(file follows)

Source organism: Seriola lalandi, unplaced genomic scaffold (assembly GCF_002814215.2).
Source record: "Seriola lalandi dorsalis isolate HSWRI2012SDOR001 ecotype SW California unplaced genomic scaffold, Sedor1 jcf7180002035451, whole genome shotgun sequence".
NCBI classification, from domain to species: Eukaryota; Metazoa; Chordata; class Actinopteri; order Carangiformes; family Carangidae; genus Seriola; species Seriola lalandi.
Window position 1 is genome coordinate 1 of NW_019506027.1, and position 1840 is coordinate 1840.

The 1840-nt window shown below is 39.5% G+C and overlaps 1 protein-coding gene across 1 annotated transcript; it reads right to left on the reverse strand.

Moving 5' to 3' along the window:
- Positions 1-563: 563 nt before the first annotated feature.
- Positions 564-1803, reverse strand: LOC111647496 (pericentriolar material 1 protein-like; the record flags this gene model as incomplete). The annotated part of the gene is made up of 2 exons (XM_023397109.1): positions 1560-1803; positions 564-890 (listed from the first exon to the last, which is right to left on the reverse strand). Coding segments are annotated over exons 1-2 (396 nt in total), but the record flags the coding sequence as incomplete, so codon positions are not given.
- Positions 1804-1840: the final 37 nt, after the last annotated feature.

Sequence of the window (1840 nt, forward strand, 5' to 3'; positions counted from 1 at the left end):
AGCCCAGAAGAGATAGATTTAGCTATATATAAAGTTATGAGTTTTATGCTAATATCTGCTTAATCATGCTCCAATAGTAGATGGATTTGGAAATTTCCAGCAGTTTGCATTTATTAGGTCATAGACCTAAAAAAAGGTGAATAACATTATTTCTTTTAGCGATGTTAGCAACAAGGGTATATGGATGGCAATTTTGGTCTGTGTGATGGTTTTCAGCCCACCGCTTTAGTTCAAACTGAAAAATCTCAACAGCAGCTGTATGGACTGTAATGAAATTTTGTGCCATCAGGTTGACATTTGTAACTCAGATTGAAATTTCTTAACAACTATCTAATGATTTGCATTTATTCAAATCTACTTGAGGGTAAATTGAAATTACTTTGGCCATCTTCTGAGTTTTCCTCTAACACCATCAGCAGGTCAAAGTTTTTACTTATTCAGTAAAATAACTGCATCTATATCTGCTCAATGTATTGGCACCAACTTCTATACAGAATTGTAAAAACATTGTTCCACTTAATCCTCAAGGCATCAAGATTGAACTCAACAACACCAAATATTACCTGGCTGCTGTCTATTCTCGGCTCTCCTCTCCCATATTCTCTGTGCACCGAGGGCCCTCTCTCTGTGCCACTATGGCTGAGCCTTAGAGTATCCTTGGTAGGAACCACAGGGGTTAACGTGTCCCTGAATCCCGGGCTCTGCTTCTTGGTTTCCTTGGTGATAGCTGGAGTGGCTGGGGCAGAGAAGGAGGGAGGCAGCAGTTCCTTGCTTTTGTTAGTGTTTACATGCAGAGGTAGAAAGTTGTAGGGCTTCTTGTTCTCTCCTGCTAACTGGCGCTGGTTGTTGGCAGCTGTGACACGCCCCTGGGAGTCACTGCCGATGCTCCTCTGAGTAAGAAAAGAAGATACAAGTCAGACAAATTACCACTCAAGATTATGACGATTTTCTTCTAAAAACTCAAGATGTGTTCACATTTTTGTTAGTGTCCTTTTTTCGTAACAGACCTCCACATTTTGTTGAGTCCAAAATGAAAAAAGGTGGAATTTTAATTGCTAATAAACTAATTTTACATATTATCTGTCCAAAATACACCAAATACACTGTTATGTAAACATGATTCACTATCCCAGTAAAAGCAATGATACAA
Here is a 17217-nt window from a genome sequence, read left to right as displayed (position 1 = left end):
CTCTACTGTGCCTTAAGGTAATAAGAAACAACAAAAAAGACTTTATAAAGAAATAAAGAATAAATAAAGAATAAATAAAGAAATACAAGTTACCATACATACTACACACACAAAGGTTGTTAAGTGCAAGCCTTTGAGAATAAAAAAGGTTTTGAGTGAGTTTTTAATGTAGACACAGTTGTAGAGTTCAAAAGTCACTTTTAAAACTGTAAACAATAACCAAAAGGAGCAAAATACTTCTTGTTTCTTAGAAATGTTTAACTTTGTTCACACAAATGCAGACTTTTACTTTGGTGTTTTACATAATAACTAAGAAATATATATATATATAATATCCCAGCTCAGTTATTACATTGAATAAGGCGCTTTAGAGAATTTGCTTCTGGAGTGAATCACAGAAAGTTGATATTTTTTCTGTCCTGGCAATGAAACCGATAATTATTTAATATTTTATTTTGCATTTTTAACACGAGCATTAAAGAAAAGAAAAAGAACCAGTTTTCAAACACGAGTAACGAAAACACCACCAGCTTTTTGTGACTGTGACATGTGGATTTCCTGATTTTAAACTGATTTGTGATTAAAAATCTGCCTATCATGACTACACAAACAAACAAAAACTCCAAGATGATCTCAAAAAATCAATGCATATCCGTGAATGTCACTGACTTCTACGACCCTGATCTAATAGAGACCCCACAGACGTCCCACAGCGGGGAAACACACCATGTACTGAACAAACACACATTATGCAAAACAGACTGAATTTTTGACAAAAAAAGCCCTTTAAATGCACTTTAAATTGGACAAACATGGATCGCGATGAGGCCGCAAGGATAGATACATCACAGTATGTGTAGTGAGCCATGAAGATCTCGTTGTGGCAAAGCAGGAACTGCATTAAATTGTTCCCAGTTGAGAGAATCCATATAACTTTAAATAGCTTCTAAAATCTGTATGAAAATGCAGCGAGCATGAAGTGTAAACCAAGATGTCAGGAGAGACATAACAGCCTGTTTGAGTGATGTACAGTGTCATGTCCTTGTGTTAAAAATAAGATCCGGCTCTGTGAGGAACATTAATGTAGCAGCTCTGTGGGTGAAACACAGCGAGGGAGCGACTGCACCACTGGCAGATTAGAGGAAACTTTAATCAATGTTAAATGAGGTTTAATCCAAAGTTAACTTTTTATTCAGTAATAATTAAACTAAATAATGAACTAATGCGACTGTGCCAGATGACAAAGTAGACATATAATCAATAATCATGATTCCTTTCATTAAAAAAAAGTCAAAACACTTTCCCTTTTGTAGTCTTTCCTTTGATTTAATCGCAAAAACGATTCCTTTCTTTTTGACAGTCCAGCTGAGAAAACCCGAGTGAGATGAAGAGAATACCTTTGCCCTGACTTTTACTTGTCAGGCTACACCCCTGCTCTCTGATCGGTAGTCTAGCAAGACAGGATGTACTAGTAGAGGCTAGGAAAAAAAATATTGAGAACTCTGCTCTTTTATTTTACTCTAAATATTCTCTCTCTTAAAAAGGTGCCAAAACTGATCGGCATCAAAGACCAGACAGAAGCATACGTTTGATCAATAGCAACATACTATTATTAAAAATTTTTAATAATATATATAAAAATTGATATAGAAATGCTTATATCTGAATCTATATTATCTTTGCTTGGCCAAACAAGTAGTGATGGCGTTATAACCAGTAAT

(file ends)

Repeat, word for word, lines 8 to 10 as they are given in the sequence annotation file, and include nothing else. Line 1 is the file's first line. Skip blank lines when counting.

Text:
- Positions 564-1803, reverse strand: LOC111647496 (pericentriolar material 1 protein-like; the record flags this gene model as incomplete). The annotated part of the gene is made up of 2 exons (XM_023397109.1): positions 1560-1803; positions 564-890 (listed from the first exon to the last, which is right to left on the reverse strand). Coding segments are annotated over exons 1-2 (396 nt in total), but the record flags the coding sequence as incomplete, so codon positions are not given.
- Positions 1804-1840: the final 37 nt, after the last annotated feature.

Sequence of the window (1840 nt, forward strand, 5' to 3'; positions counted from 1 at the left end):